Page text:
Cape Town - The City of Cape Town’s Traffic Service is ramping up Operation Reclaim.
The increase in frequency of warrant operations aims to clear a backlog and persuade more motorists to settle their affairs with the Traffic Service.
Operation Reclaim is dedicated to tracking down motorists with outstanding warrants and securing payment.
From today, and for the rest of the year, the warrant section will be assisted by general traffic enforcement staff for special operations to execute warrants across the metropole.
"We appeal to the public to settle their outstanding warrants to avoid arrest and unnecessary delays during traffic warrant enforcement roadblocks. This is also a call to businesses or proxies to enquire about the traffic history of their employees to ensure driver fitness.
"This exercise is about reducing deaths in our roads. It is not only about arresting motorists, but rather to ensure compliance with the law. There are far too many motorists on our roads who have outstanding traffic fines that have progressed to warrant stage. Inaction on our part will simply perpetuate the perception that there are no consequences for bad behaviour and harm our efforts to make our roads safer," said Mayco Member for Safety and Security, JP Smith.
Below is a comparative summary of warrant executions over a six-month period:
"Many people are concerned about being arrested at a roadblock for outstanding warrants. If one looks at the statistics, it’s evident that we arrested a smaller percentage of motorists in the most recent six-month period. This is an indication that we are acting in good faith and giving motorists an opportunity to pay these warrants or appear in court on a new date.
"That said, we do have a serious problem with people who deliberately rack up fines and refuse to pay these, as our ‘most wanted’ list attests. Just a few days ago, the Ghost Squad arrested a motorist with seventeen outstanding warrants totalling thirty-five thousand rand. That is not an oversight, but blatant disregard for the law. So we will throw the book at serial offenders," added Smith.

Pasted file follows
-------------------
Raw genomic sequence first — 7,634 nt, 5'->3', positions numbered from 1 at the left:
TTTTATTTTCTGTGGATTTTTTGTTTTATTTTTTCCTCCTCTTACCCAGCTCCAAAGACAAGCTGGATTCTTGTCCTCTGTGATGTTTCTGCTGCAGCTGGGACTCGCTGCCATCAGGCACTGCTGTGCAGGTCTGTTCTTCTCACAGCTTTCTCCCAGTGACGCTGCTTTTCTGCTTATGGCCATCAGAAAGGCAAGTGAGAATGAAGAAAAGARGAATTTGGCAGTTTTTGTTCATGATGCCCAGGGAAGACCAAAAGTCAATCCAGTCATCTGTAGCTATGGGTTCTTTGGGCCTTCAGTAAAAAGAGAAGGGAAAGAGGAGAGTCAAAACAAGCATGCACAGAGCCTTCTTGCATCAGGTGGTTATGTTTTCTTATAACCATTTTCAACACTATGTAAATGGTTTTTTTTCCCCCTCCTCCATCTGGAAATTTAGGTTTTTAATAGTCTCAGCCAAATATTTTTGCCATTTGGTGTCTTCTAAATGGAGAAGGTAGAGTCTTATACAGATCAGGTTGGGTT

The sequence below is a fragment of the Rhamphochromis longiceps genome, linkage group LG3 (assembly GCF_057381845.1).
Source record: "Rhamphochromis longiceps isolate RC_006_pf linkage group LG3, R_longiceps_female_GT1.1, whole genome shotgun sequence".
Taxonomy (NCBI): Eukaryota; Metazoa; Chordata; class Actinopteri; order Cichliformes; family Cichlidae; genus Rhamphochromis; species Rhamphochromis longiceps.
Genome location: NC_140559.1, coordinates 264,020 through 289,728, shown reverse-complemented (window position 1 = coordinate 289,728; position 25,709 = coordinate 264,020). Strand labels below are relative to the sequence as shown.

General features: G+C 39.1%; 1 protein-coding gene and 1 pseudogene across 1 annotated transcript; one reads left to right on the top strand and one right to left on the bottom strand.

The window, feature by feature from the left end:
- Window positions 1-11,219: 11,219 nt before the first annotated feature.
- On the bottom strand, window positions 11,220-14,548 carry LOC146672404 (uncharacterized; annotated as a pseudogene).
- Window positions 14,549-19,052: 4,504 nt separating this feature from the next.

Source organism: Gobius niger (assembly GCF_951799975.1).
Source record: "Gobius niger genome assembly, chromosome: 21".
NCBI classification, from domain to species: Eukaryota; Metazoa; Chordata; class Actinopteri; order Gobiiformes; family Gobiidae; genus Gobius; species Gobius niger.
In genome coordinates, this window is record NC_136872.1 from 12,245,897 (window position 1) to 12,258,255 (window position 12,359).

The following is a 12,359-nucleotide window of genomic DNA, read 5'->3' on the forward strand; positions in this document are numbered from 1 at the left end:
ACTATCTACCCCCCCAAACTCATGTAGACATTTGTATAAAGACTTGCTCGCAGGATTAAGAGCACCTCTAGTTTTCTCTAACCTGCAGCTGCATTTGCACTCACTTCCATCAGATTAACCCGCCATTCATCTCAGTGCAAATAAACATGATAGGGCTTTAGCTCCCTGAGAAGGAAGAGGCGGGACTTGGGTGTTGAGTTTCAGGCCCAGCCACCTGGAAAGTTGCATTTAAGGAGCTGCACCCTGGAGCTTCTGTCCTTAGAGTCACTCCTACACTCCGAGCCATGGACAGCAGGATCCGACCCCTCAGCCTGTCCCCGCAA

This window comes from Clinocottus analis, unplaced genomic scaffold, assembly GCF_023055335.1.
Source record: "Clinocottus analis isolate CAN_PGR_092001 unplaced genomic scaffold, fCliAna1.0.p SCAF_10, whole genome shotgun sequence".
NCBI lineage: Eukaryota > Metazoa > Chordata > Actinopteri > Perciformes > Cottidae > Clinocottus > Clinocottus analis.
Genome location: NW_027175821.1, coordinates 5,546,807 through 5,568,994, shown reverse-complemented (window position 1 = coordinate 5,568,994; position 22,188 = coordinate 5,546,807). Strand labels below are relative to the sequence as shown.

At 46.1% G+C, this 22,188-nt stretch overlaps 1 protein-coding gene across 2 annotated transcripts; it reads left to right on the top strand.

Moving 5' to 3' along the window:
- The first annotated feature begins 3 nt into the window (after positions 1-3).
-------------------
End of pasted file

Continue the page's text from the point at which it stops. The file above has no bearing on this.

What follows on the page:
Officers will track down scofflaws using Automated Number Plate Recognition (ANPR) technology, roaming patrols, roadblocks and by going door-to-door.
The National Road Traffic Act also allows the City to put an administration mark against an applicant’s identity number where a warrant of arrest has been authorised. This prevents them from performing certain transactions with regard to vehicle registration and licensing and prevents them renewing their driver’s licence.
"Avoiding fines is simple. Just obey the rules of the road. However, where a fine is issued, motorists have options. We need to move away from the perception that fines are a revenue generator, because they’re not. If a fine has been issued in error, motorists have recourse. To simply avoid payment as some form of protest is not the answer. So, I appeal to motorists to register on an online platform like PayCity to track whether they have any fines, or visit their nearest walk-in centre and to pay outstanding fines," added Smith.